Originally Posted by Anj
Wow... What great information...
It's always a nice to have confirmation that your budgie's mutation is in fact what you thought it was...
Another question I have... I have my boys matched up with Ino's... Eg. Yellow DFS cock with a lutino hen and White DFS with a lutino hen..
What kind of chicks can I expect from these mutations?
Yellow DFS cock x Lutino hen =
100% green SF spangle chicks, males being split for ino
If both cock and hen are split for blue, you have a 25% chance of blue chicks, 50% chance of chicks being split for blue, and 25% chance of chicks having no 'blue gene'.
White DFS cock x albino hen
100% blue SF spangle chicks, males being split for ino.
In their case from memory (and that's not good) the bird was carrying 3 double factor spangle genes. I think 1 parent was a double factor spangle and the other was a spangle.
Umm, im not sure what you mean by 3 double factor spangle genes? That would mean 6 spangle genes, and a bird only carry one (SF spangle) or 2 (DF spangle).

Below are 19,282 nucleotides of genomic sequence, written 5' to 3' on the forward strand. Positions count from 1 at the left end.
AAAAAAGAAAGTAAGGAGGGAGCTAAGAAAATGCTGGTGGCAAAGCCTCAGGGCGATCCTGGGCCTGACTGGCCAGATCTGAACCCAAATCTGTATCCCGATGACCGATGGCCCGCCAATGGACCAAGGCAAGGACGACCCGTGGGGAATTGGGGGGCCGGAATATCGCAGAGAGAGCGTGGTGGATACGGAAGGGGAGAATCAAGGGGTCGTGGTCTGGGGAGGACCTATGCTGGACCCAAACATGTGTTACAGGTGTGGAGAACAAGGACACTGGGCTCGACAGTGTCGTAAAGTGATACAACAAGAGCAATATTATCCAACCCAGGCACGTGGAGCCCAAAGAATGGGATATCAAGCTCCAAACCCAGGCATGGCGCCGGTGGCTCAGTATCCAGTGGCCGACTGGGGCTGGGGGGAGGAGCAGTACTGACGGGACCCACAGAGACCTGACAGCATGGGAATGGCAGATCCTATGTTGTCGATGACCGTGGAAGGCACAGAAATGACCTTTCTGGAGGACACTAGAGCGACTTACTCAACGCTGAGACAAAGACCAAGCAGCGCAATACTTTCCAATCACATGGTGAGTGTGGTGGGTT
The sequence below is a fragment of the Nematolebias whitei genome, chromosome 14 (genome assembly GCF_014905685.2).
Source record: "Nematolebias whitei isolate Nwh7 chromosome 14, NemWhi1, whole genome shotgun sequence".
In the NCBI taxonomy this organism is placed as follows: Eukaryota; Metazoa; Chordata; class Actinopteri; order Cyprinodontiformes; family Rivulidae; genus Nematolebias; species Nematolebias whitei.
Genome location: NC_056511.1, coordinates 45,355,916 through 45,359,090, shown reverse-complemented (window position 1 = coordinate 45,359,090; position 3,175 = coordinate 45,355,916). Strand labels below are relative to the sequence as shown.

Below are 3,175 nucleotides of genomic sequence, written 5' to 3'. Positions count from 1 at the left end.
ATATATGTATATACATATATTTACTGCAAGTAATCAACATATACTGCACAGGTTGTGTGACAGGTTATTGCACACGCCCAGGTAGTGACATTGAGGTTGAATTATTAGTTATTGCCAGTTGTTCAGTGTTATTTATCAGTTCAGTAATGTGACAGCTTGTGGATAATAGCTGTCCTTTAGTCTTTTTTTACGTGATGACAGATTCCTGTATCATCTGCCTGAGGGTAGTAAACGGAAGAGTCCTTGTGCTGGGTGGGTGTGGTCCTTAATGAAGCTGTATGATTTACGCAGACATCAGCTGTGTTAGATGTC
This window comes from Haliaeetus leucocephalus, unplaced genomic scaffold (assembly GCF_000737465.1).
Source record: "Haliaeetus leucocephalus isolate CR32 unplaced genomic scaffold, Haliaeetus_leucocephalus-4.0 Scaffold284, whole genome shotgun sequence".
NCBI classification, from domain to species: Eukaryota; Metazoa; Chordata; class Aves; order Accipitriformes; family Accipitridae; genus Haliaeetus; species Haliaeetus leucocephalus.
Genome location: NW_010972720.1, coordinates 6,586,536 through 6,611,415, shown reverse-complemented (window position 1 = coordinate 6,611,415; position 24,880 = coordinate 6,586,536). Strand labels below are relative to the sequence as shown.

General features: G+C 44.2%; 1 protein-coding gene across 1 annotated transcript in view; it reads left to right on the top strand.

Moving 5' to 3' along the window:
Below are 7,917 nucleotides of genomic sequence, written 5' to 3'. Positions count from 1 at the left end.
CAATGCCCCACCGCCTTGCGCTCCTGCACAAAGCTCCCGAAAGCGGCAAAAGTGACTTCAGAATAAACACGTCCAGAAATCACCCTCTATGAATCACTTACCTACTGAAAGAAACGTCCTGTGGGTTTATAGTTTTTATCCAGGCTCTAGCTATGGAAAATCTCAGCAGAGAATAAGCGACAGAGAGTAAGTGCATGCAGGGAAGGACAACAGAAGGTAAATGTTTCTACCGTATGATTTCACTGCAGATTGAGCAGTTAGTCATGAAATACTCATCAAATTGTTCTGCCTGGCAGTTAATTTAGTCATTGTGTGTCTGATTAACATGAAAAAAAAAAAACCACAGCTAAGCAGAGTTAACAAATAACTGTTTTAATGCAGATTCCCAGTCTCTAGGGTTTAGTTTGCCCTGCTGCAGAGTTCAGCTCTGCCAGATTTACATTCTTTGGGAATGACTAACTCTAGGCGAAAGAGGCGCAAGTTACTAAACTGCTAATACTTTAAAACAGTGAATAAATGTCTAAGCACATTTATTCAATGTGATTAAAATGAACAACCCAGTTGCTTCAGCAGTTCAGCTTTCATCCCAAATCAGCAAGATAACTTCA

DF x DF will produce all DF spangle chicks.
SF x DF will produce 50% SF, 50% DF.
SF x SF will produce 25% normals, 50% SF, 25% DF.
SF x normal will produce 50% normal, 50% SF.
In regards to coloured feathers coming through, what Anj described is extremely minimal suffusion. Early DF spangles had a chest 'bib', in other words their chest was suffused with colour. This was for some stupid reason considered a show fault, and birds with no suffusion were declared the ideal. So now we usually have DF spangles that are in colour identical to ino's and DEC's, which i think is stupid because having a bib would make them stand out. And i have to say i find the bib a beautiful thing. I'll have to go find a picture of it to show you.
Edit: Here is a picture of a show DF spangle that has won top awards even with the suffused bib (hooray!). This picture and bird belong to splat, who's post can be found HERE